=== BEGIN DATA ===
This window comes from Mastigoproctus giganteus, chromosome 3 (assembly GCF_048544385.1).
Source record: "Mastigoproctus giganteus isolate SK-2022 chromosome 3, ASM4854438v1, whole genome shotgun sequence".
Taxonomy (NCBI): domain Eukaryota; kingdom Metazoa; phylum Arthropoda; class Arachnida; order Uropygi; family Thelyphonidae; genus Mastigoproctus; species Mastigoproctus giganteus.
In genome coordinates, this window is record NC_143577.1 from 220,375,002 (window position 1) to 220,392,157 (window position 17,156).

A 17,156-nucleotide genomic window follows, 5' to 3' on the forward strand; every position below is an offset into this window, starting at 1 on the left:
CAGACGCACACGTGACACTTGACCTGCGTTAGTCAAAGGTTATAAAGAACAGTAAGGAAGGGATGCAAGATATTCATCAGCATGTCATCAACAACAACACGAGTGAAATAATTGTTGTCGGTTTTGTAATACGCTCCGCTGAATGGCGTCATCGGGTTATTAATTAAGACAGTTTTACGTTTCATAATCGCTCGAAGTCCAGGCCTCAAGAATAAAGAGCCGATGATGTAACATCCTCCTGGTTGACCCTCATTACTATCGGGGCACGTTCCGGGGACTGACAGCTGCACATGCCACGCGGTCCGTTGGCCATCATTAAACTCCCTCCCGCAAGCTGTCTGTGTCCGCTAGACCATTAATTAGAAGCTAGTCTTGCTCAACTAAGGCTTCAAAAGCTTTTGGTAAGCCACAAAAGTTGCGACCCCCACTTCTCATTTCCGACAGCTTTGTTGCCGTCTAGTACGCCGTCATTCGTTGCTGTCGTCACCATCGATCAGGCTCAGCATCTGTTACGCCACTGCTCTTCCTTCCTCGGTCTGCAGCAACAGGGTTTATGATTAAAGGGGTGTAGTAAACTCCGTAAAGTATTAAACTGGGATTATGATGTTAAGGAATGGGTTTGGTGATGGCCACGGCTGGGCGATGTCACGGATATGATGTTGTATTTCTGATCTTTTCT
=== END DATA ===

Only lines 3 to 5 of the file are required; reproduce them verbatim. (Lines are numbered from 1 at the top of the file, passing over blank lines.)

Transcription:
Taxonomy (NCBI): domain Eukaryota; kingdom Metazoa; phylum Arthropoda; class Arachnida; order Uropygi; family Thelyphonidae; genus Mastigoproctus; species Mastigoproctus giganteus.
In genome coordinates, this window is record NC_143577.1 from 220,375,002 (window position 1) to 220,392,157 (window position 17,156).

A 17,156-nucleotide genomic window follows, 5' to 3' on the forward strand; every position below is an offset into this window, starting at 1 on the left: